If I need once more to shelter a new cat in the already crowded, if cosy, apartment, I will be better prepared for the challenge of it. I will be prepared for the Parker Effect.
Sounds like it was best for all that Echo go to another foster home. I wonder how long Parker's extra affection will last--if he'll return to his "normal" state after some time passes and he's assured that he's *not* being replaced, or if this extra affection IS his new normal. :-)ReplyDelete
That’s a good question, but I think some behaviour may have changed permanently. He has been ‘singing’ in the evenings, as Renn and Tucker do, wandering about rooms and whooping a bit. He’s not done that before. But who knows what the fellow will do next.Delete
Hahaha! Parker is quite the character! I would love to hear him whooping it up! It's so fun to watch our pets and see the personalities they develop over time. I enjoy reading your blog, John, and the antics that happen. I even learn something new. Give your fur family a hug from me, they feel almost like family tome!Delete
It sounds like Parker is "thanking you " for finding a new home for Echo. When I bring a new cat home, I've noticed that it's the most recent cat that is "bent out of shape" over the new comer. I guess it's similar to bringing home a new baby. The previously youngest child is jealous that he or she is no longer the baby of the family.ReplyDelete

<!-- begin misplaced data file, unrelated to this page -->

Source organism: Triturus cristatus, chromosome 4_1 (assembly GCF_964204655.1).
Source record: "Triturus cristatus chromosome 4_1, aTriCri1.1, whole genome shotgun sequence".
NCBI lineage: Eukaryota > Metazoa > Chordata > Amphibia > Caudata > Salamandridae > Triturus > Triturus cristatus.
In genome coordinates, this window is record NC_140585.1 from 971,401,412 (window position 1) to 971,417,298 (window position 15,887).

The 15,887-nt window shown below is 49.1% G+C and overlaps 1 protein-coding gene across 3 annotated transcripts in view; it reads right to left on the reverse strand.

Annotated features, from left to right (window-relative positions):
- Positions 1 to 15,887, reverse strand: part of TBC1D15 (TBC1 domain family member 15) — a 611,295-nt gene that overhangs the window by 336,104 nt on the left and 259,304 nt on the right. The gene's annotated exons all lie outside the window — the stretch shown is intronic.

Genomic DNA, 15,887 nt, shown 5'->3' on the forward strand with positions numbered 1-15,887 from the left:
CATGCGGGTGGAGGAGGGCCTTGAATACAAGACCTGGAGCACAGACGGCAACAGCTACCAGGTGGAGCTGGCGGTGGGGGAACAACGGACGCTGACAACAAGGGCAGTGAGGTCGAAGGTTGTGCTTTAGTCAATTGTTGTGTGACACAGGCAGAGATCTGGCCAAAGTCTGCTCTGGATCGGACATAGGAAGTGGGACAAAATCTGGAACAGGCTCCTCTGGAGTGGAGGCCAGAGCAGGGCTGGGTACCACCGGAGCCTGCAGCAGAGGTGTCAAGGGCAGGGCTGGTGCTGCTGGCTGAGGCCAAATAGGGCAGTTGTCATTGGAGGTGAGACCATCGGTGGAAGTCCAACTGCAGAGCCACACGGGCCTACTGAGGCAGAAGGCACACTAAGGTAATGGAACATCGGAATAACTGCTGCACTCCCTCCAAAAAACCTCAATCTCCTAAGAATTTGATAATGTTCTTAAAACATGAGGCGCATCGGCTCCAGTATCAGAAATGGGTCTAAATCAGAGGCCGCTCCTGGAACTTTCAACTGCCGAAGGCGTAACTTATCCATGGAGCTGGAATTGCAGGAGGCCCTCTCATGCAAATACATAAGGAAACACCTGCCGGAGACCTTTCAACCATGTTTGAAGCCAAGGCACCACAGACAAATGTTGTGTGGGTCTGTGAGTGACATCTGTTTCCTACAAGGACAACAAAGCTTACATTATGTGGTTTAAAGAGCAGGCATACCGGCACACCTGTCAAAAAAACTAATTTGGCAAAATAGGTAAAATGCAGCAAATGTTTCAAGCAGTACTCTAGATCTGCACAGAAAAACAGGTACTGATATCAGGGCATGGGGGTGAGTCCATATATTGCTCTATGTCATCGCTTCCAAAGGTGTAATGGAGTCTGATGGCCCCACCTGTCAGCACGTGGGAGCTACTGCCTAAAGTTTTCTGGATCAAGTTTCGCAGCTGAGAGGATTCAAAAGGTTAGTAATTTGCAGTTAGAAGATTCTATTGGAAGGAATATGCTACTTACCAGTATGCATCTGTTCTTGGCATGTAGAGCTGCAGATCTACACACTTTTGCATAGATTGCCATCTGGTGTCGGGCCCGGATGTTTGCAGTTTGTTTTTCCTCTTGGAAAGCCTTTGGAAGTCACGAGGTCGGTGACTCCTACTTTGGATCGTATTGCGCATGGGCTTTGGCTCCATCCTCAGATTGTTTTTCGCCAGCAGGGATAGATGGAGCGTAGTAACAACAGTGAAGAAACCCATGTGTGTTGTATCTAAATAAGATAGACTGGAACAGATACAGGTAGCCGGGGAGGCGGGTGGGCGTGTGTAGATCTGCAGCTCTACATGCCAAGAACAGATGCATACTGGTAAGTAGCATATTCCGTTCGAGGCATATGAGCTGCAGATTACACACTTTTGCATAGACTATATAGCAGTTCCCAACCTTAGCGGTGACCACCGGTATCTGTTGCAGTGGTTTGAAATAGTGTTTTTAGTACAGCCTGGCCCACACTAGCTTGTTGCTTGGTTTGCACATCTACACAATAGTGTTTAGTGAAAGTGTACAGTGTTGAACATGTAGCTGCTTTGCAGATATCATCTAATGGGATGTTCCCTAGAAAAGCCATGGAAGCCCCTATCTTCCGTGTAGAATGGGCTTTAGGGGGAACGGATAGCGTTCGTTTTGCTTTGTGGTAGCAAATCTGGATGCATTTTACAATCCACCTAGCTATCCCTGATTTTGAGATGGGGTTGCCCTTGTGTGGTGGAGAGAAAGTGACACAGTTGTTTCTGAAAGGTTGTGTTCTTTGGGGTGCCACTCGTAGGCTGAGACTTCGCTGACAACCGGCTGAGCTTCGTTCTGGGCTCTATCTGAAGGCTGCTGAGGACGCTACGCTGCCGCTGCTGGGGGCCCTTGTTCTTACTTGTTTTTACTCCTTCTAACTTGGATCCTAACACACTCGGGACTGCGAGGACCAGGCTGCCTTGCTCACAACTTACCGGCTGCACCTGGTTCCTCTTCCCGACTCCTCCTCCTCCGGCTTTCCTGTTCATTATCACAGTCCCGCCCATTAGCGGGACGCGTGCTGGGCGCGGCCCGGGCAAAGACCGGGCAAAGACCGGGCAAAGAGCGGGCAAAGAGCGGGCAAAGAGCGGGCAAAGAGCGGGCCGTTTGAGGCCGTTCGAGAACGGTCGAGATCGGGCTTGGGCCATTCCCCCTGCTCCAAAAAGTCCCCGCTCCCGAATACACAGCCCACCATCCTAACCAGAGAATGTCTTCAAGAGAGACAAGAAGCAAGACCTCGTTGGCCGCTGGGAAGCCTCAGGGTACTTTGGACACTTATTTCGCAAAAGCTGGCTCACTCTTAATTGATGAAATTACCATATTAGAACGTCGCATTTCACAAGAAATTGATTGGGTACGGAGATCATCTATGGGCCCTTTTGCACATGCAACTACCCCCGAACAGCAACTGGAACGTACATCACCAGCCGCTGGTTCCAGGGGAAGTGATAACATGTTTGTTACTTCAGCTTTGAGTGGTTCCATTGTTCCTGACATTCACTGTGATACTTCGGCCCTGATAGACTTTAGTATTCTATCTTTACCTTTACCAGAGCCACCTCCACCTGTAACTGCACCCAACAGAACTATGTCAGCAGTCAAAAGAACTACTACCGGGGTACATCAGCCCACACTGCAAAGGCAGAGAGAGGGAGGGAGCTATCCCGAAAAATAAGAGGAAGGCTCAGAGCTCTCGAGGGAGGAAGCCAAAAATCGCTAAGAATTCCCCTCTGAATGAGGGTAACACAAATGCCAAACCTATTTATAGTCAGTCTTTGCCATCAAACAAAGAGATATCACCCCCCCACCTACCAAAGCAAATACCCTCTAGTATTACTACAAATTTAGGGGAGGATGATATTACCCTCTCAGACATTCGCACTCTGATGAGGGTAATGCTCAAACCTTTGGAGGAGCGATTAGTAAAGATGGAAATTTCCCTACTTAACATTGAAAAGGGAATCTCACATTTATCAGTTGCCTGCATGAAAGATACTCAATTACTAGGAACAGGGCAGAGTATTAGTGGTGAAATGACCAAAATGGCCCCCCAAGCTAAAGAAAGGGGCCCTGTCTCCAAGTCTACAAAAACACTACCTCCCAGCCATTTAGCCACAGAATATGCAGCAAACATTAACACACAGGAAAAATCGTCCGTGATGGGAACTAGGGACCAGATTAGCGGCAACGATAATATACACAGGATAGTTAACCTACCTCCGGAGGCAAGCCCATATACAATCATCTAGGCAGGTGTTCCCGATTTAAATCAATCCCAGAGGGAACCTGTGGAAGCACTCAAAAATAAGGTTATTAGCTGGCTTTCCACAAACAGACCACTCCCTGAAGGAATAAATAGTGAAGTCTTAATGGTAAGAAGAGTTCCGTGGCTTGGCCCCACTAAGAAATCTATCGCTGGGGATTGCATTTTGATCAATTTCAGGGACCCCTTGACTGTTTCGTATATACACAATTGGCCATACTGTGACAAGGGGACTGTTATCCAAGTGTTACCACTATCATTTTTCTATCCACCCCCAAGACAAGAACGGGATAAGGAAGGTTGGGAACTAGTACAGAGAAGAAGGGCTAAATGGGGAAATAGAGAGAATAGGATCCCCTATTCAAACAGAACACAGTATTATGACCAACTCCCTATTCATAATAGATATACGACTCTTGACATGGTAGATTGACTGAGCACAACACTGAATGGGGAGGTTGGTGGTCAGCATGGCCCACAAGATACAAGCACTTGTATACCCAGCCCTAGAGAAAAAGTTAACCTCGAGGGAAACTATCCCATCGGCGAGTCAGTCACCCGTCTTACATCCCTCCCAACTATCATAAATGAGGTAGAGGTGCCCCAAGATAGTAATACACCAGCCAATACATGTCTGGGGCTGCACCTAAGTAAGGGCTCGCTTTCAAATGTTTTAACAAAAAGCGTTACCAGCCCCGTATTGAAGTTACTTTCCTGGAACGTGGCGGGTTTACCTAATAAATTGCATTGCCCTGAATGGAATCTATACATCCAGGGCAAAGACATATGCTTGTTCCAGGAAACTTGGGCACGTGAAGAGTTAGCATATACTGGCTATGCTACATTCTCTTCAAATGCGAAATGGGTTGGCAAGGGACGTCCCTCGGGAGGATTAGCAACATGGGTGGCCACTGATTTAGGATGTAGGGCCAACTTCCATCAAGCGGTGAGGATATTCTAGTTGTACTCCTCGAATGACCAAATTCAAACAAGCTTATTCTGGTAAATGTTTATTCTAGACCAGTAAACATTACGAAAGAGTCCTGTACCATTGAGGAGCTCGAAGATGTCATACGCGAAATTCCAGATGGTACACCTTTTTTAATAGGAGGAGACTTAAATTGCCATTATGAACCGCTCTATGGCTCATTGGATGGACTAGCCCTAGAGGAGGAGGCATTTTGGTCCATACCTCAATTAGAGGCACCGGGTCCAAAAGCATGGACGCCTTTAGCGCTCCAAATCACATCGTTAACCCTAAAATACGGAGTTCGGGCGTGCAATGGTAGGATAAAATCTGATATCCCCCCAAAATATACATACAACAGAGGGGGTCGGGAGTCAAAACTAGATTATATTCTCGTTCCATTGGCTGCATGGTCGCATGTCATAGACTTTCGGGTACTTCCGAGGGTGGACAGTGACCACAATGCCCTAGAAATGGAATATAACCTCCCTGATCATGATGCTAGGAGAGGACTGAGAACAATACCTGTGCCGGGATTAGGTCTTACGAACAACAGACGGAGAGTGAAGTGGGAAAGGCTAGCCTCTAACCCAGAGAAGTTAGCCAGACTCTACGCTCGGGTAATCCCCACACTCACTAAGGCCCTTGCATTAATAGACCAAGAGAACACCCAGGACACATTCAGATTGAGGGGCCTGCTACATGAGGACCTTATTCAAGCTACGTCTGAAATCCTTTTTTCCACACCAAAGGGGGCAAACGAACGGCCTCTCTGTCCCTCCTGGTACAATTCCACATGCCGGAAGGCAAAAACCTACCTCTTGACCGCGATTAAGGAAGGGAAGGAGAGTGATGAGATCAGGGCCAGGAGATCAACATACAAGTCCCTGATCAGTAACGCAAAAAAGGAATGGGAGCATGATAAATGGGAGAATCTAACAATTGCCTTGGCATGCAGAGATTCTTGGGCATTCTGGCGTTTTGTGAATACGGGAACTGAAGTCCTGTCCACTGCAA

a bit jealous I'm thinking; much like the child who see's a new baby sister or brother. it's funny their reactions toReplyDelete
said circumstance. the only cat I've ever met who did not have a problem with another cat//dog being introduced was boomer; then again boomer lived his first year on the streets and only the good Lord himself knows what boomer went through. he accepted dai$y from the get go and they
remained for the most part close, up until the end ♥♥♥
I think your assessment is spot on: insecurity, fear of loosing ones place in the family or actually loosing ones family altogether. How very sad.ReplyDelete
But there is a bright side. Now, you know, with certainly, now how attached he is to you and how important his/your home is to him. Also he knows his place in the family and his beloved home are secure. A great weight lifted from his kitty shoulders, I'd say. No wonder he's happy. Perhaps the next rescue won't pose such a threat to him.
The Parker Effect.. I like it. I hope he settles quicklyReplyDelete
typical cat - everything on HIS terms :)ReplyDelete
Cats are territorial. They find their place in the order, and prefer no changes. Glad that the pendulum swung 'way back for Parker, to become an extra love-bug!ReplyDelete
I think you are probably right that Parker thought he was being replaced. The extra affection is likely gratitude that he is staying. He sounds a sensitive soul.ReplyDelete